CQ Politics: On, Wisconsin: Feingold Return No Sure Thing
When former Wisconsin Gov. Tommy Thompson (R) announced recently that he wouldn’t enter the 2010 Senate race and challenge Democratic Sen. Russ Feingold , many of us crossed the state off our list of competitive races. Maybe we were a bit premature. Two more Republicans — former state Commerce Secretary Dick Leinenkugel and businessman Ron Johnson — are joining the two GOPers already in the contest, businessman Terrence Wall and Dave Westlake, and the newly expanded field is just one reason for reconsidering my knee-jerk judgment. None of these four hopefuls possesses all of the qualities of the ideal challenger. But this cycle, Republicans may not need ideal challengers to win, even in the Badger State.
The Hill: Deficit worries make it tough for Dems to move 'doc fix'
House Democrats are struggling with how to prevent cuts to physician payments under Medicare. The cuts are scheduled to go into effect next month if Congress does not take any action, and lobbyists say they’ve heard lawmakers might not fix the problem for more than seven months in the tax extenders package currently under discussion. Lawmakers failed to permanently overhaul the Medicare payment system in the health reform bill and have already had to pass three short-term “patches” this year to prevent the cuts. The current patch expires June 1 and if lawmakers do nothing, physicians will see a 21.3 percent drop in Medicare payments. The political problem for lawmakers is the cost of putting off the cuts in payments.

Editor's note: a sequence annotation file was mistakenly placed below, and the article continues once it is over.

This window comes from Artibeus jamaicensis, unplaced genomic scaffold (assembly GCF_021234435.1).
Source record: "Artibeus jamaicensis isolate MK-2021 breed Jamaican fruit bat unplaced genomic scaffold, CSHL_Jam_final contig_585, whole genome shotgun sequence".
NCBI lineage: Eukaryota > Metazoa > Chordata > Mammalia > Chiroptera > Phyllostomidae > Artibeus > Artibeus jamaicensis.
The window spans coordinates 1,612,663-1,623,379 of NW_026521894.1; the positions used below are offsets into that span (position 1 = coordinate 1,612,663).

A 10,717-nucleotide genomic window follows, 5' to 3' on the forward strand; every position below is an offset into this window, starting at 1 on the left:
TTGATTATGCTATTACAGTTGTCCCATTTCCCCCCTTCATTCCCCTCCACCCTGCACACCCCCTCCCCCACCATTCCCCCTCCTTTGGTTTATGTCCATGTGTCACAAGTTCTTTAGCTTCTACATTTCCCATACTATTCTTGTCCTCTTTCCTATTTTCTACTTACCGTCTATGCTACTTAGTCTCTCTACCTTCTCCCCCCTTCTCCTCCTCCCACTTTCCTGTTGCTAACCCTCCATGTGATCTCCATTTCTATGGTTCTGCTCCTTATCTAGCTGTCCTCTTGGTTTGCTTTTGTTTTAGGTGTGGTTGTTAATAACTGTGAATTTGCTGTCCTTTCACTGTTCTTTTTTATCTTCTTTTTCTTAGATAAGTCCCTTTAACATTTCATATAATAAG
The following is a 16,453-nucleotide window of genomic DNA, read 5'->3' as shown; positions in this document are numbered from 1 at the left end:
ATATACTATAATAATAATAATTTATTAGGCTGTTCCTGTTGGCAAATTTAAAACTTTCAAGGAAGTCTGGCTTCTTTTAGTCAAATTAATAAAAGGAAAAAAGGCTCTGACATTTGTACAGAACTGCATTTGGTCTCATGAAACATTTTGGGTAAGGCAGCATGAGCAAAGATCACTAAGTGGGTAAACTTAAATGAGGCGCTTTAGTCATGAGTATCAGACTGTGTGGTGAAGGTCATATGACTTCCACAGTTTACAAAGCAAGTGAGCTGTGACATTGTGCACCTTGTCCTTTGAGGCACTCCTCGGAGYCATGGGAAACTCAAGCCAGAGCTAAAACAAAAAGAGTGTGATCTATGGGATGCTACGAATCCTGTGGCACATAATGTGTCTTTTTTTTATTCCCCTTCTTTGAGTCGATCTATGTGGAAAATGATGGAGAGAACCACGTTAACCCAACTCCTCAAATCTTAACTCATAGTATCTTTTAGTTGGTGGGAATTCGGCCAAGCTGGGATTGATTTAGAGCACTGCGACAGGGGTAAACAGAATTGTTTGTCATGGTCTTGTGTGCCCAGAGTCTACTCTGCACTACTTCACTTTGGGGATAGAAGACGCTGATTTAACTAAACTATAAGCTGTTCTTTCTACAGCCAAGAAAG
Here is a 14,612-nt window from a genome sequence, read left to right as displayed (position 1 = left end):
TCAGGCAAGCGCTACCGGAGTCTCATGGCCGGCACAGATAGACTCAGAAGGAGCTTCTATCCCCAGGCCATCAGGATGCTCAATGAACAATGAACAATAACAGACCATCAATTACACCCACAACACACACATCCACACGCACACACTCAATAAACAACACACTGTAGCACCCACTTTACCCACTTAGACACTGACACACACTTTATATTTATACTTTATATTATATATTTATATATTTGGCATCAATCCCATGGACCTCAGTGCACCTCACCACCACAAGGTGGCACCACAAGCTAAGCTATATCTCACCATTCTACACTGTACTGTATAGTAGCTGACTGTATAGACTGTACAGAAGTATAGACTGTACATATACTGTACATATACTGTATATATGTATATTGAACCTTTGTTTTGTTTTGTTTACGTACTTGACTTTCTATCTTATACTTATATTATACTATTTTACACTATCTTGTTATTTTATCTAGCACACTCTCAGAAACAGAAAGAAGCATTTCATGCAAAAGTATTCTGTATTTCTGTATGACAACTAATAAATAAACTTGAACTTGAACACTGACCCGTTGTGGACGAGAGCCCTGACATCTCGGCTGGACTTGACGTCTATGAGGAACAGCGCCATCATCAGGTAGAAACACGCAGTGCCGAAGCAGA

Politico: Pa. race 'a special interest' laboratory
Tuesday’s high-stakes Pennsylvania special election to replace the late Democratic Rep. John Murtha has emerged as a proving ground not only for the two parties but also for their allied special interest groups — all of whom view the race as a unique opportunity to send a statement. If Critz wins in the district Murtha represented for 36 years, it will alleviate Democratic anxiety to an extent and halt the sky-is-falling narrative the party is grappling with six months before Election Day. But if Burns is victorious, it will reinforce — if not altogether cement — the notion that no Democratic seat is safe this year and that, after three recent statewide wins, Republicans are still on the march.